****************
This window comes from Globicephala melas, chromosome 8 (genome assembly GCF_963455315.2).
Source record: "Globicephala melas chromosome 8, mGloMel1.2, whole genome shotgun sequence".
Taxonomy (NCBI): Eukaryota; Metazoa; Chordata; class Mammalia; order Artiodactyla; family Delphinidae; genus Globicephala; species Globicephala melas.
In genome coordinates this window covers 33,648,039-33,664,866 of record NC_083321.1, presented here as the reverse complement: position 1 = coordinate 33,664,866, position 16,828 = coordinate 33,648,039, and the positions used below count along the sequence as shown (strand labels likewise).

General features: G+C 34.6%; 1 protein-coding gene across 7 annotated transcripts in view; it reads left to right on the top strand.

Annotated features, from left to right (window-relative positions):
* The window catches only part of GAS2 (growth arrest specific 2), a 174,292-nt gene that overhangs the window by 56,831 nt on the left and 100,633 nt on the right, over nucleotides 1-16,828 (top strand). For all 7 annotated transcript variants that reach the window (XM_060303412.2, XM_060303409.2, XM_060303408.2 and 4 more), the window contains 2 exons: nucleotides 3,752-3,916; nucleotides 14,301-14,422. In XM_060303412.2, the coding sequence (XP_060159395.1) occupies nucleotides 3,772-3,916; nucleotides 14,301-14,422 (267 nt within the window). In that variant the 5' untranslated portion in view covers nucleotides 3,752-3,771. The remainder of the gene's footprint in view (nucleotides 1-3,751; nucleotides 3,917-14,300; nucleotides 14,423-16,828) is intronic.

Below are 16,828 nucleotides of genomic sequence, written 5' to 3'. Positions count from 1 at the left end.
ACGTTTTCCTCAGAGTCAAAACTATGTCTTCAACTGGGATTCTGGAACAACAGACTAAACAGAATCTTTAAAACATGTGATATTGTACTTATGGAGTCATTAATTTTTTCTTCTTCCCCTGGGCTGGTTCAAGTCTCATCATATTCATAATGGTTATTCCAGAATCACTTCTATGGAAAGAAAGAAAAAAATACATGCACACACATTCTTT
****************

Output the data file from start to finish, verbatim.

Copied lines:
This window comes from Globicephala melas, chromosome 8 (genome assembly GCF_963455315.2).
Source record: "Globicephala melas chromosome 8, mGloMel1.2, whole genome shotgun sequence".
Taxonomy (NCBI): Eukaryota; Metazoa; Chordata; class Mammalia; order Artiodactyla; family Delphinidae; genus Globicephala; species Globicephala melas.
In genome coordinates this window covers 33,648,039-33,664,866 of record NC_083321.1, presented here as the reverse complement: position 1 = coordinate 33,664,866, position 16,828 = coordinate 33,648,039, and the positions used below count along the sequence as shown (strand labels likewise).

General features: G+C 34.6%; 1 protein-coding gene across 7 annotated transcripts in view; it reads left to right on the top strand.

Annotated features, from left to right (window-relative positions):
* The window catches only part of GAS2 (growth arrest specific 2), a 174,292-nt gene that overhangs the window by 56,831 nt on the left and 100,633 nt on the right, over nucleotides 1-16,828 (top strand). For all 7 annotated transcript variants that reach the window (XM_060303412.2, XM_060303409.2, XM_060303408.2 and 4 more), the window contains 2 exons: nucleotides 3,752-3,916; nucleotides 14,301-14,422. In XM_060303412.2, the coding sequence (XP_060159395.1) occupies nucleotides 3,772-3,916; nucleotides 14,301-14,422 (267 nt within the window). In that variant the 5' untranslated portion in view covers nucleotides 3,752-3,771. The remainder of the gene's footprint in view (nucleotides 1-3,751; nucleotides 3,917-14,300; nucleotides 14,423-16,828) is intronic.

Below are 16,828 nucleotides of genomic sequence, written 5' to 3'. Positions count from 1 at the left end.
ACGTTTTCCTCAGAGTCAAAACTATGTCTTCAACTGGGATTCTGGAACAACAGACTAAACAGAATCTTTAAAACATGTGATATTGTACTTATGGAGTCATTAATTTTTTCTTCTTCCCCTGGGCTGGTTCAAGTCTCATCATATTCATAATGGTTATTCCAGAATCACTTCTATGGAAAGAAAGAAAAAAATACATGCACACACATTCTTT